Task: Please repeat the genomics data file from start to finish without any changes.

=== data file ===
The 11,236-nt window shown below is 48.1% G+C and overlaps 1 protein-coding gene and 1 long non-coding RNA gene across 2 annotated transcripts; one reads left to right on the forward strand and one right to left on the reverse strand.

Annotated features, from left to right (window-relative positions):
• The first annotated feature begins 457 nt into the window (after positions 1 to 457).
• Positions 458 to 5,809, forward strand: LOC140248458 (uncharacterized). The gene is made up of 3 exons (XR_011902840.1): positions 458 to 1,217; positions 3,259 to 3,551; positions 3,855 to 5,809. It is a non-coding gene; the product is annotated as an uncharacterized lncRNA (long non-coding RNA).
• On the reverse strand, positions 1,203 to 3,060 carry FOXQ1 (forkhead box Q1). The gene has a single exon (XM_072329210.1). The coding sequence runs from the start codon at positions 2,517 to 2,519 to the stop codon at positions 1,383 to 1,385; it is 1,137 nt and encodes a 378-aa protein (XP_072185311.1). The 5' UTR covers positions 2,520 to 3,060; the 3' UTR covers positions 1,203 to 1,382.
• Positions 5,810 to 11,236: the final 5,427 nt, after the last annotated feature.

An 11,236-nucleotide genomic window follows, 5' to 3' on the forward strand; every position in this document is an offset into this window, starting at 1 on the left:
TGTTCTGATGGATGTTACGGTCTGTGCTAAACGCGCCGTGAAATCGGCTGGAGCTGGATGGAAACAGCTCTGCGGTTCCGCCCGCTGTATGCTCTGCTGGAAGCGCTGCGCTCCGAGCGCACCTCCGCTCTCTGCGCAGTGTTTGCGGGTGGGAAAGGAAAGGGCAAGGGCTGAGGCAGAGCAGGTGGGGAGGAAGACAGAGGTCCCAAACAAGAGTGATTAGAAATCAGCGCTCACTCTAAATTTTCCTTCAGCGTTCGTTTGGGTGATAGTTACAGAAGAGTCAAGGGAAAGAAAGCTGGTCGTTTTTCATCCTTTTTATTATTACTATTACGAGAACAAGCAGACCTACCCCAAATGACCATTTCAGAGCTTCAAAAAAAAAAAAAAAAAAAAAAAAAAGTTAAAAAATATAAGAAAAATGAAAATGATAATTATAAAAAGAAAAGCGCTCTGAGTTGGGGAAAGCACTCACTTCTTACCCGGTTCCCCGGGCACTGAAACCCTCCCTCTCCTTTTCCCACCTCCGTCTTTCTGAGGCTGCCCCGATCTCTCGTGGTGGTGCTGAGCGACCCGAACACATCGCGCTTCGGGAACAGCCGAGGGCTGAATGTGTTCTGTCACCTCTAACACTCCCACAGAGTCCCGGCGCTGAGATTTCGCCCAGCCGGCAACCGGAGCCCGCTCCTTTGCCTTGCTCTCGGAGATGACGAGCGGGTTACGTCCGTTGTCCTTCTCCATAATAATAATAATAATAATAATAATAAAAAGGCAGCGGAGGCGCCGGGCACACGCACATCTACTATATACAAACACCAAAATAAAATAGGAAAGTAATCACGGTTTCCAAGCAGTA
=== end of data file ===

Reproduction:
The 11,236-nt window shown below is 48.1% G+C and overlaps 1 protein-coding gene and 1 long non-coding RNA gene across 2 annotated transcripts; one reads left to right on the forward strand and one right to left on the reverse strand.

Annotated features, from left to right (window-relative positions):
• The first annotated feature begins 457 nt into the window (after positions 1 to 457).
• Positions 458 to 5,809, forward strand: LOC140248458 (uncharacterized). The gene is made up of 3 exons (XR_011902840.1): positions 458 to 1,217; positions 3,259 to 3,551; positions 3,855 to 5,809. It is a non-coding gene; the product is annotated as an uncharacterized lncRNA (long non-coding RNA).
• On the reverse strand, positions 1,203 to 3,060 carry FOXQ1 (forkhead box Q1). The gene has a single exon (XM_072329210.1). The coding sequence runs from the start codon at positions 2,517 to 2,519 to the stop codon at positions 1,383 to 1,385; it is 1,137 nt and encodes a 378-aa protein (XP_072185311.1). The 5' UTR covers positions 2,520 to 3,060; the 3' UTR covers positions 1,203 to 1,382.
• Positions 5,810 to 11,236: the final 5,427 nt, after the last annotated feature.

An 11,236-nucleotide genomic window follows, 5' to 3' on the forward strand; every position in this document is an offset into this window, starting at 1 on the left:
TGTTCTGATGGATGTTACGGTCTGTGCTAAACGCGCCGTGAAATCGGCTGGAGCTGGATGGAAACAGCTCTGCGGTTCCGCCCGCTGTATGCTCTGCTGGAAGCGCTGCGCTCCGAGCGCACCTCCGCTCTCTGCGCAGTGTTTGCGGGTGGGAAAGGAAAGGGCAAGGGCTGAGGCAGAGCAGGTGGGGAGGAAGACAGAGGTCCCAAACAAGAGTGATTAGAAATCAGCGCTCACTCTAAATTTTCCTTCAGCGTTCGTTTGGGTGATAGTTACAGAAGAGTCAAGGGAAAGAAAGCTGGTCGTTTTTCATCCTTTTTATTATTACTATTACGAGAACAAGCAGACCTACCCCAAATGACCATTTCAGAGCTTCAAAAAAAAAAAAAAAAAAAAAAAAAAGTTAAAAAATATAAGAAAAATGAAAATGATAATTATAAAAAGAAAAGCGCTCTGAGTTGGGGAAAGCACTCACTTCTTACCCGGTTCCCCGGGCACTGAAACCCTCCCTCTCCTTTTCCCACCTCCGTCTTTCTGAGGCTGCCCCGATCTCTCGTGGTGGTGCTGAGCGACCCGAACACATCGCGCTTCGGGAACAGCCGAGGGCTGAATGTGTTCTGTCACCTCTAACACTCCCACAGAGTCCCGGCGCTGAGATTTCGCCCAGCCGGCAACCGGAGCCCGCTCCTTTGCCTTGCTCTCGGAGATGACGAGCGGGTTACGTCCGTTGTCCTTCTCCATAATAATAATAATAATAATAATAATAAAAAGGCAGCGGAGGCGCCGGGCACACGCACATCTACTATATACAAACACCAAAATAAAATAGGAAAGTAATCACGGTTTCCAAGCAGTA